Even if a U.S. military base does eventually open in Central Asia, it won’t change the balance of power on the ground. There are no interests that require Washington to have a long-term policy on the region. Moscow and Beijing, on the other hand, have no choice but to closely follow regional developments, since their own security depends on them.
Furthermore, China is not just an important economic partner now, but is actively moving to institutionalize its relations with the Central Asian states. May 11 saw the second C+C5 meeting among the foreign ministers of China plus the Central Asian nations take place in Xi’an. The Chinese foreign minister, speaking on behalf of all of the countries, warned Washington of the need for the “responsible and orderly withdrawal of foreign troops” from Afghanistan.
Chinese criticism of the United States for interfering in other countries’ internal affairs is likely to become routine now, as it already is from Russia. At the end of April, for example, Beijing accused Washington of interfering in Kyrgyzstan’s domestic affairs by financing local NGOs and media.
China and Russia are also apprehensive of increased U.S. activity in the region because they are convinced that a U.S. base there would be used against them. Beijing believes that Washington plans to destabilize the situation in Xinjiang, while Moscow suspects that the United States will keep sowing chaos around Russia’s borders. Russia and China will continue to fight against the U.S. presence—and will do so together and more actively than before.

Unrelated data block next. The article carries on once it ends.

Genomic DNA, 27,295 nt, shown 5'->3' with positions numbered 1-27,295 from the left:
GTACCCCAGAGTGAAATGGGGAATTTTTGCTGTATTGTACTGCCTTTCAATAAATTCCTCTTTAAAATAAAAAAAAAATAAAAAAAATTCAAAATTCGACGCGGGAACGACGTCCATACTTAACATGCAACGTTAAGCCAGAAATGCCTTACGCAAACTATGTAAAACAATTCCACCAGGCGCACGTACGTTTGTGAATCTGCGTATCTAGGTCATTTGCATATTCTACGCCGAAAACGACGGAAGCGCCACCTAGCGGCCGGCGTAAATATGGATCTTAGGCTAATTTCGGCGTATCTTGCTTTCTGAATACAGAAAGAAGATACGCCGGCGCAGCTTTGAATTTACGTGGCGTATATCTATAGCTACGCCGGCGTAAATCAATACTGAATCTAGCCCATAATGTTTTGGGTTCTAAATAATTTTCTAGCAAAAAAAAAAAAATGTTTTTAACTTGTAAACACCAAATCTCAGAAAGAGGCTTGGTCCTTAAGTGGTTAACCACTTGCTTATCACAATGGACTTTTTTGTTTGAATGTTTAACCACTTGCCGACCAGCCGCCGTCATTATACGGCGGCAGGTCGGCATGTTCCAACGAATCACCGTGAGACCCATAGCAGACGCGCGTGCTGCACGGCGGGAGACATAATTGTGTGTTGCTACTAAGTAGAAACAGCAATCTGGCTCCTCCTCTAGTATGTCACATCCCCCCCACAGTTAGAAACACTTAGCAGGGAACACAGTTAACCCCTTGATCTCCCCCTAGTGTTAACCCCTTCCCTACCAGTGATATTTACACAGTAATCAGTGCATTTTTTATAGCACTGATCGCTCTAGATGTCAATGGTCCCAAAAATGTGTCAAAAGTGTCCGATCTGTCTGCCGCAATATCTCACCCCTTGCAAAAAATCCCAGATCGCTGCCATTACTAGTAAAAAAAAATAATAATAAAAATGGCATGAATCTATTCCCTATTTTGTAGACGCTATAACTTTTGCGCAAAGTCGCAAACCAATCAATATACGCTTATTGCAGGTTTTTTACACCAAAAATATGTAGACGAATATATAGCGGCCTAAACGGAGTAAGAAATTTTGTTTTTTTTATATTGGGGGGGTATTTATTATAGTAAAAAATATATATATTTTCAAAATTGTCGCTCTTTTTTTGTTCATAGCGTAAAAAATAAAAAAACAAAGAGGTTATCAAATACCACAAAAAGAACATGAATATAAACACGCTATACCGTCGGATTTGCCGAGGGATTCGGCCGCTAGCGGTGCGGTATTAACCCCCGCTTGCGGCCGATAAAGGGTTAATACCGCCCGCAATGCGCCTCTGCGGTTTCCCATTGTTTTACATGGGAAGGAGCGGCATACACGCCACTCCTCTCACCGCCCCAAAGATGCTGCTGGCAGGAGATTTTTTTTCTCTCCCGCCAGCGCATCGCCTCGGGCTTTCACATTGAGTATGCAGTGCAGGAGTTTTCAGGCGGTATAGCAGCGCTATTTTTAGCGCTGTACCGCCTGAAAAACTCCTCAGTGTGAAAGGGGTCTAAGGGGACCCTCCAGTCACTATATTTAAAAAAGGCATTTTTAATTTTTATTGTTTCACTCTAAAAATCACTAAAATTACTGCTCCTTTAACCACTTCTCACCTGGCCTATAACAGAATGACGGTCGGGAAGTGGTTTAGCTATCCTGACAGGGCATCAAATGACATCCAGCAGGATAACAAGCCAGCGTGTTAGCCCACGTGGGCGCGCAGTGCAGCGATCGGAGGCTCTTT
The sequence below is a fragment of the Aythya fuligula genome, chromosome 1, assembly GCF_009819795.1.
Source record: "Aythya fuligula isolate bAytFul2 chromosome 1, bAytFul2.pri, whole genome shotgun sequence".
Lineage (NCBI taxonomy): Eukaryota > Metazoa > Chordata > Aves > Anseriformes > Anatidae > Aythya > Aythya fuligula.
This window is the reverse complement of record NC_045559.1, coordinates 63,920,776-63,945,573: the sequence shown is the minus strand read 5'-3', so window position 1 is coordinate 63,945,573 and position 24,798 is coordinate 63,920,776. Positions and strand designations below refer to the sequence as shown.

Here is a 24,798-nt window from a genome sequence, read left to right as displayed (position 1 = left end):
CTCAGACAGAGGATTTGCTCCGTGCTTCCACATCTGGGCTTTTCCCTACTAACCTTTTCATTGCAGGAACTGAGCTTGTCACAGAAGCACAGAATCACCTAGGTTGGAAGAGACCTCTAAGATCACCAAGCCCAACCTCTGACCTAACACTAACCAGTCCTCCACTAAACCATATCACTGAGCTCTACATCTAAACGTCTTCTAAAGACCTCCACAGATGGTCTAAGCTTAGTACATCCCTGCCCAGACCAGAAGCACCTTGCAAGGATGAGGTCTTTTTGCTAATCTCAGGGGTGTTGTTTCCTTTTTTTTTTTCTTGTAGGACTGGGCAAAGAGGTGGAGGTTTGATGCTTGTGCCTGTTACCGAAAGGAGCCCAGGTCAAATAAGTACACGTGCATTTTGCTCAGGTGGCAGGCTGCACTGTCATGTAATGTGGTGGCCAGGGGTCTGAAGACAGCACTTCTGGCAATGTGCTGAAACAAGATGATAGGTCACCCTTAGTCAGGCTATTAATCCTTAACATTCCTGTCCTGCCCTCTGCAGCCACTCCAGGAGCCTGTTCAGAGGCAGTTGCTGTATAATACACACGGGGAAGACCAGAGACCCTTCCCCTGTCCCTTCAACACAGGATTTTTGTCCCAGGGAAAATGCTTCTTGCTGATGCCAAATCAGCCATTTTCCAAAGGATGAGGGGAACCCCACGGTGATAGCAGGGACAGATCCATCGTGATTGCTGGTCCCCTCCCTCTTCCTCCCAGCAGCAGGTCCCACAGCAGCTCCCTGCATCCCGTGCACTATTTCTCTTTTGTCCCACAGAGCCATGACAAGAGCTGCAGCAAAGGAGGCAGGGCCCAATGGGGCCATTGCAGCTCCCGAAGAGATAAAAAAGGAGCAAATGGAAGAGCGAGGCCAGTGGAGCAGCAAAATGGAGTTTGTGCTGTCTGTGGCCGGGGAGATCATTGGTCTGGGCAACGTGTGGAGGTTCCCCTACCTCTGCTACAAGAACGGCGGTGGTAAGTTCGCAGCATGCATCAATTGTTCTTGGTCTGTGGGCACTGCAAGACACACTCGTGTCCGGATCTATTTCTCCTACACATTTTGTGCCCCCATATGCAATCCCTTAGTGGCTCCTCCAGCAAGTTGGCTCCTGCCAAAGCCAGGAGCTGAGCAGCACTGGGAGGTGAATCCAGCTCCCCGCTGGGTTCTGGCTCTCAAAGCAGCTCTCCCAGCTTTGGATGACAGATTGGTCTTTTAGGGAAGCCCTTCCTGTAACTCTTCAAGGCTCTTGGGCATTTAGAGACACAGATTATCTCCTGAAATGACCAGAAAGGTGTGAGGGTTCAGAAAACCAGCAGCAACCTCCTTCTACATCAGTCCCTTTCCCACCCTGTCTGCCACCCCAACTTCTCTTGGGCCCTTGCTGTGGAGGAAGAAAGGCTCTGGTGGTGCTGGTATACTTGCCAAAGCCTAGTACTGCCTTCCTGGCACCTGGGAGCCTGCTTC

In none of the three countries in Central Asia where the United States could in theory open a military base do the potential advantages for the host country outweigh the risks. In all likelihood, none of them will agree to house a base. This reflects both the United States’ declining role in the region, and the intensifying rivalry between the global powers. It appears that Washington will have to look for other solutions, such as moving some of its troops to the Middle East and using an aircraft carrier for patrols.
This article was published as part of the “Relaunching U.S.-Russia Dialogue on Global Challenges: The Role of the Next Generation” project, implemented in cooperation with the U.S. Embassy to Russia. The opinions, findings, and conclusions stated herein are those of the author and do not necessarily reflect those of the U.S. Embassy to Russia.
Carnegie does not take institutional positions on public policy issues; the views represented herein are those of the author(s) and do not necessarily reflect the views of Carnegie, its staff, or its trustees.